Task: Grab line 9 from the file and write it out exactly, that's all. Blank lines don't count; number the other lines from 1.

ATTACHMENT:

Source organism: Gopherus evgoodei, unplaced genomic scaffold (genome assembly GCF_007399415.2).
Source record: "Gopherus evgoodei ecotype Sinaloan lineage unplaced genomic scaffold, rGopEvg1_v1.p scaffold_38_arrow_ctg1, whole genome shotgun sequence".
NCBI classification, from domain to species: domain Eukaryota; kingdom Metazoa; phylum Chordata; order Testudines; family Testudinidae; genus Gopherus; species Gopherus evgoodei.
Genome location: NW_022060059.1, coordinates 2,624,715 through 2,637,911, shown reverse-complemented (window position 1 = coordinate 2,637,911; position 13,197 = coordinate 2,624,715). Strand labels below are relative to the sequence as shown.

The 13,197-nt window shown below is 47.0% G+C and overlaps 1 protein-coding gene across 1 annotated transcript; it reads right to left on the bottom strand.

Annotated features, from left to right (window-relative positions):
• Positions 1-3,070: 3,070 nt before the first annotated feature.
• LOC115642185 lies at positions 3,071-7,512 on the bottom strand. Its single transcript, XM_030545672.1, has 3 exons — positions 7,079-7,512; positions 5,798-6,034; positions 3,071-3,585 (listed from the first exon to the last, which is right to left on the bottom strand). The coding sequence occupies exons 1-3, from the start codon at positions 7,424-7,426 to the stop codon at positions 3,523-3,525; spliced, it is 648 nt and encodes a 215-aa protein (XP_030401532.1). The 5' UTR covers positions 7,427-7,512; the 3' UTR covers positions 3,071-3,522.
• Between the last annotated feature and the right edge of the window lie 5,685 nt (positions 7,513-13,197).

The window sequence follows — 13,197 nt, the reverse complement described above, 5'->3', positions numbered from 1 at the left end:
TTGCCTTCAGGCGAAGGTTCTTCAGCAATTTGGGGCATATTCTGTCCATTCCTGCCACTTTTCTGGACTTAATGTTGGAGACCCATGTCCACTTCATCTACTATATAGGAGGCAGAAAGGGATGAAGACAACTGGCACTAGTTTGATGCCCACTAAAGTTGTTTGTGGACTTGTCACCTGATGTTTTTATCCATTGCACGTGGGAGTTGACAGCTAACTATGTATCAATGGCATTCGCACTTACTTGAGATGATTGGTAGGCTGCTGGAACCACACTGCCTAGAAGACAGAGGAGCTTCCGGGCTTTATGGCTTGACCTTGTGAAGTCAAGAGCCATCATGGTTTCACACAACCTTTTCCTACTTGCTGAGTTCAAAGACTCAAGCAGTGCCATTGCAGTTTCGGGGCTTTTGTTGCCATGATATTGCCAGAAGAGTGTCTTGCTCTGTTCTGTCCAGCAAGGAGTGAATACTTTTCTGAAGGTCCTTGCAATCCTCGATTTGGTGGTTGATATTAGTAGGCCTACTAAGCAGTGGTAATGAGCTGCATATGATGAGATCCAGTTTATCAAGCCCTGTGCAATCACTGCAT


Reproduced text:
• Between the last annotated feature and the right edge of the window lie 5,685 nt (positions 7,513-13,197).